[This journal entry is from May 23rd, 2006. As always, Jay’s current thoughts about this entry are in the post script – Dawn]
The Consciously Created Blueprint
We each have a blueprint, a design by which we live our lives. It’s typically something that was created long ago, unintentionally and erroneously, yet we accept it completely and often without question. It is only by consciously creating and living by a new blueprint that we can be happy.
No one ever achieved happiness by obeying what another person or other people told or showed them. Others can help us, others can guide us; but the only person who can learn who you truly wish to be and become it is you.
The blueprint is a great analogy for many reasons. A blueprint is a representation of reality, it is a plan. It includes the foundation, the structure, the plumbing, the wiring, etc. It can be tweaked here and there when foresight didn’t reach far enough. It can, and must, be referred to constantly. And it absolutely must be created consciously.
We all have dreams, fantasies. We may keep them closely guarded, locked away in our hearts; or we may talk about it all the time, to anyone who will listen. The important thing is that we acknowledge, to ourselves, that they needn’t be dreams forever. Dreams and fantasies are actually future memories, things that some alternate version of yourself is doing or has done, in a dimension near you.
Our conscious mind can see it, can even feel and smell and taste and touch it… yet for some reason the subconscious mind just doesn’t buy it. It’s not possible, you don’t deserve it, you’ll never be that kind of person… that’s the kind of crap your subconscious believes.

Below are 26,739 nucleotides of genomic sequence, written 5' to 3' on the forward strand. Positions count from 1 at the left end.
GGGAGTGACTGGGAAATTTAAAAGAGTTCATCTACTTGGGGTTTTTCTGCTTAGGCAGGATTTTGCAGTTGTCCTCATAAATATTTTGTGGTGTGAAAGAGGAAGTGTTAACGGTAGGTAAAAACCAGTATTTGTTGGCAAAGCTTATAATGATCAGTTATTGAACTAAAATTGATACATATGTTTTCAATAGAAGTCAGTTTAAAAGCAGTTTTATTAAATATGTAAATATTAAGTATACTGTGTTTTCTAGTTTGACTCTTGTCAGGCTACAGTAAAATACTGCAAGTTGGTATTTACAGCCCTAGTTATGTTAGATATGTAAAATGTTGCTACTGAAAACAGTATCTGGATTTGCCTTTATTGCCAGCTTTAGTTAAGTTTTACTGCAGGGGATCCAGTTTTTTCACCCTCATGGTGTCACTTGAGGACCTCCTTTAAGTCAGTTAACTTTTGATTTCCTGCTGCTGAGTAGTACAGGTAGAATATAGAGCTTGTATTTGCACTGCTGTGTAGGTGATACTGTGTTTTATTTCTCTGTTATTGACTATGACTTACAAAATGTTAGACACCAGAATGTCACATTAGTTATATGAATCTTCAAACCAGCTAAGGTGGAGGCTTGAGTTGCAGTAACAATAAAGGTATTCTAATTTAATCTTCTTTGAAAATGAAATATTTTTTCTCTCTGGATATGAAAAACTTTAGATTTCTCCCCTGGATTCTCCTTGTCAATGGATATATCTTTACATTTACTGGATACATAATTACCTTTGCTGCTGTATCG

And why? Why should your subconscious mind believe that you should be any less fulfilled than your dreams would have you be? Well, because that’s what you’ve told it. Somehow, at some point, you failed to guard against the negativity that the people who taught you how to live life bombarded you with.
It is not the subconscious’ responsibility to judge whether or not something is right or wrong. It’s so much like a trusting child, and whatever you tell it to be true it accepts without question. It then uses this information to build your blueprint. If you don’t believe me, look at your life. It has been designed precisely according to the specifications of the blueprint you’ve drawn around your beliefs.
It’s not bad, it’s not wrong. There’s no need to scream or cry or beat your fists against the wall over it. I mean, you can if you want; just don’t labor under the delusion that that will change anything for too long. Be glad that you recognize the existence of your blueprint, that you see that you live your life unerringly by it… and that you’re ready to learn to draw a new one.
When I started to deliberately study life, I sort of did it backwards. The first thing I needed to know was what kind of Universe I was living in. It took quite a while before I wondered about what kind of world I was living in, even longer to be curious about the country my body was born in, and longer still before my circle of concern expanded (contracted?) to learn about the body my consciousness inhabited. In my defense, it didn’t seem backward at all. If I couldn’t make sense of the Universe, how could I ever make sense of myself? Why would I want to?
It made it easy to construct a code of ethics after studying philosophy and sociology and psychology. I was glad I hadn’t pursued some career path straight out of high school that would later require that I put aside my compassion for another human or for all humankind so that I might put food on my table. I was grateful to find myself in my early twenties without having legally bound myself to someone due to feelings of affection, and even more grateful to have avoided a situation where I had to teach a child with half of my DNA about a world I didn’t understand. I had a laundry list of what not to do and no idea what I wanted to do.